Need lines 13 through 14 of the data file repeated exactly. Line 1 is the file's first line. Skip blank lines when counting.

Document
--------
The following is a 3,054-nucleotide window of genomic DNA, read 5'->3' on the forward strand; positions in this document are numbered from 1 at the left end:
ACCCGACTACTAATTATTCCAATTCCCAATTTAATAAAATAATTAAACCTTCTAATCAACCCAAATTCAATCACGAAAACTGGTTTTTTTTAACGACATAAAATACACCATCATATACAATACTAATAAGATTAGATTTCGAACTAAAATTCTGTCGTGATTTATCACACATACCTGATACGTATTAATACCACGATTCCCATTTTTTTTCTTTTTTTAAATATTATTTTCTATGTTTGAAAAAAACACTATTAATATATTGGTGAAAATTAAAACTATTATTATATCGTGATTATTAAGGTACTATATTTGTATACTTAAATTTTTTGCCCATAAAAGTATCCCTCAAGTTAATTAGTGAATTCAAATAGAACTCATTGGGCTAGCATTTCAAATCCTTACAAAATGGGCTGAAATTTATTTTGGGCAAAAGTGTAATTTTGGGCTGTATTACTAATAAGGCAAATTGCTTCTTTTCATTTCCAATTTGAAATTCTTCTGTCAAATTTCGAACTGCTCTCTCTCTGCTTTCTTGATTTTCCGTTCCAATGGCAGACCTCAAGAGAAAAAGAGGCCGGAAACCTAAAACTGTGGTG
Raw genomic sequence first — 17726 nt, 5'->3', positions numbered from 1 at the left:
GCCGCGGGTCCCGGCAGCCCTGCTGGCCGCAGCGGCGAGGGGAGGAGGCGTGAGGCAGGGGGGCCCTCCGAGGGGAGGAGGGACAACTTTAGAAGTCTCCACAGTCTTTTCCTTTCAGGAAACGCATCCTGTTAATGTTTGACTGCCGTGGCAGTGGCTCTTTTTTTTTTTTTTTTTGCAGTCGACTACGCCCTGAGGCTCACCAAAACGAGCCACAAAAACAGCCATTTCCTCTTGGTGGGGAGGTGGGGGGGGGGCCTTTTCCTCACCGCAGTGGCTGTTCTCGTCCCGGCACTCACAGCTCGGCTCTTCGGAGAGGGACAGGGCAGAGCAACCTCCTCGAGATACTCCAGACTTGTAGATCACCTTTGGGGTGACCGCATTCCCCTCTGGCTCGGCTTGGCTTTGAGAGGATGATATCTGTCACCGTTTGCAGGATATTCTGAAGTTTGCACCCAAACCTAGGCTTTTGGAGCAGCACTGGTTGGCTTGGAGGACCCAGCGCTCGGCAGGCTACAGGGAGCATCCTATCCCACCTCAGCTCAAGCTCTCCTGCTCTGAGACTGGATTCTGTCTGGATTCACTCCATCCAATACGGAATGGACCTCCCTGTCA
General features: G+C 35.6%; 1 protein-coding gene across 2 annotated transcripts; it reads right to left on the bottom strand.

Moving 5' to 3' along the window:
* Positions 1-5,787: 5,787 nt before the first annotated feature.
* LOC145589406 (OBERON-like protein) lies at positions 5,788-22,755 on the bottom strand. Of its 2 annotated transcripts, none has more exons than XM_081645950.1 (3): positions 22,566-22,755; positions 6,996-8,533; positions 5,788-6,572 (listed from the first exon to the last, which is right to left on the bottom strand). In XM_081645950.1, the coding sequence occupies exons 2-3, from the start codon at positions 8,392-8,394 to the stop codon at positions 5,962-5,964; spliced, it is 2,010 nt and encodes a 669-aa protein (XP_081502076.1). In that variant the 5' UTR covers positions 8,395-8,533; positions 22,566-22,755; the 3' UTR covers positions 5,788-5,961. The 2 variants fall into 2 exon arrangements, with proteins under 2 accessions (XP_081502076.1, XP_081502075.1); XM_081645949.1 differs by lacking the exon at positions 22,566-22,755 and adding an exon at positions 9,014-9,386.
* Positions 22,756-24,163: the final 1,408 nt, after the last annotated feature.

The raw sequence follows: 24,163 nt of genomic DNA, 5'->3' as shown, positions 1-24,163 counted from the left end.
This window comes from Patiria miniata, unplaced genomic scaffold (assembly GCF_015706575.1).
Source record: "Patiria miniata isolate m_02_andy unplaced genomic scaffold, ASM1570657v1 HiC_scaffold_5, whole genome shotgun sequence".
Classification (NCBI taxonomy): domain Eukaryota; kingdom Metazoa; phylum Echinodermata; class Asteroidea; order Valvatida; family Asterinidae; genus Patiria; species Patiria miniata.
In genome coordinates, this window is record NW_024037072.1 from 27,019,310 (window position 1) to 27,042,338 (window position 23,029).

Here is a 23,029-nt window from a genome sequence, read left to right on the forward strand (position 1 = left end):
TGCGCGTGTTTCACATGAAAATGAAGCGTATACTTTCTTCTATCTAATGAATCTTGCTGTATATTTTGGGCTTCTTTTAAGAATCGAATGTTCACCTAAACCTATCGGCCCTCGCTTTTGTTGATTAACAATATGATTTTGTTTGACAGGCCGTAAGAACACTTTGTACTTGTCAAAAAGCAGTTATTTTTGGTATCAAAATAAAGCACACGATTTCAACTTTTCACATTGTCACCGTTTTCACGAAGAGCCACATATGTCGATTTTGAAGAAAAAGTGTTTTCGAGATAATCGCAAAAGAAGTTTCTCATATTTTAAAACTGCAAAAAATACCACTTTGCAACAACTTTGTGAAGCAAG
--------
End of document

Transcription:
Classification (NCBI taxonomy): domain Eukaryota; kingdom Metazoa; phylum Echinodermata; class Asteroidea; order Valvatida; family Asterinidae; genus Patiria; species Patiria miniata.
In genome coordinates, this window is record NW_024037072.1 from 27,019,310 (window position 1) to 27,042,338 (window position 23,029).